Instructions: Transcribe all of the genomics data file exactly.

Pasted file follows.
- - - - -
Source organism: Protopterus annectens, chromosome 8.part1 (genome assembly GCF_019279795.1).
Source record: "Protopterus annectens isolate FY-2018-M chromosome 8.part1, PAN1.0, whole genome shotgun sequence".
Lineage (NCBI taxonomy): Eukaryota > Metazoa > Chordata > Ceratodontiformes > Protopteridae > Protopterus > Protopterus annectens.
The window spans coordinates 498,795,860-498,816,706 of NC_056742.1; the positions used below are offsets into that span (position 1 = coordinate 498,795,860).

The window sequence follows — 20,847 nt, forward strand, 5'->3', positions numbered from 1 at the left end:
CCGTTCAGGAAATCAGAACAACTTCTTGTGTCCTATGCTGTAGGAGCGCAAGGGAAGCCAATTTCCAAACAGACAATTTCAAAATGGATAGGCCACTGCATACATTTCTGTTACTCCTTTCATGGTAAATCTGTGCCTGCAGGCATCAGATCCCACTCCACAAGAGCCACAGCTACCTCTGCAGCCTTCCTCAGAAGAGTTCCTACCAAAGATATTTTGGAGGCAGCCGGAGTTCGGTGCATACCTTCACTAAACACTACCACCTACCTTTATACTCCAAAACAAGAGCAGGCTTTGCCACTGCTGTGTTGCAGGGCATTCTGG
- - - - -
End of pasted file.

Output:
Source organism: Protopterus annectens, chromosome 8.part1 (genome assembly GCF_019279795.1).
Source record: "Protopterus annectens isolate FY-2018-M chromosome 8.part1, PAN1.0, whole genome shotgun sequence".
Lineage (NCBI taxonomy): Eukaryota > Metazoa > Chordata > Ceratodontiformes > Protopteridae > Protopterus > Protopterus annectens.
The window spans coordinates 498,795,860-498,816,706 of NC_056742.1; the positions used below are offsets into that span (position 1 = coordinate 498,795,860).

The window sequence follows — 20,847 nt, forward strand, 5'->3', positions numbered from 1 at the left end:
CCGTTCAGGAAATCAGAACAACTTCTTGTGTCCTATGCTGTAGGAGCGCAAGGGAAGCCAATTTCCAAACAGACAATTTCAAAATGGATAGGCCACTGCATACATTTCTGTTACTCCTTTCATGGTAAATCTGTGCCTGCAGGCATCAGATCCCACTCCACAAGAGCCACAGCTACCTCTGCAGCCTTCCTCAGAAGAGTTCCTACCAAAGATATTTTGGAGGCAGCCGGAGTTCGGTGCATACCTTCACTAAACACTACCACCTACCTTTATACTCCAAAACAAGAGCAGGCTTTGCCACTGCTGTGTTGCAGGGCATTCTGG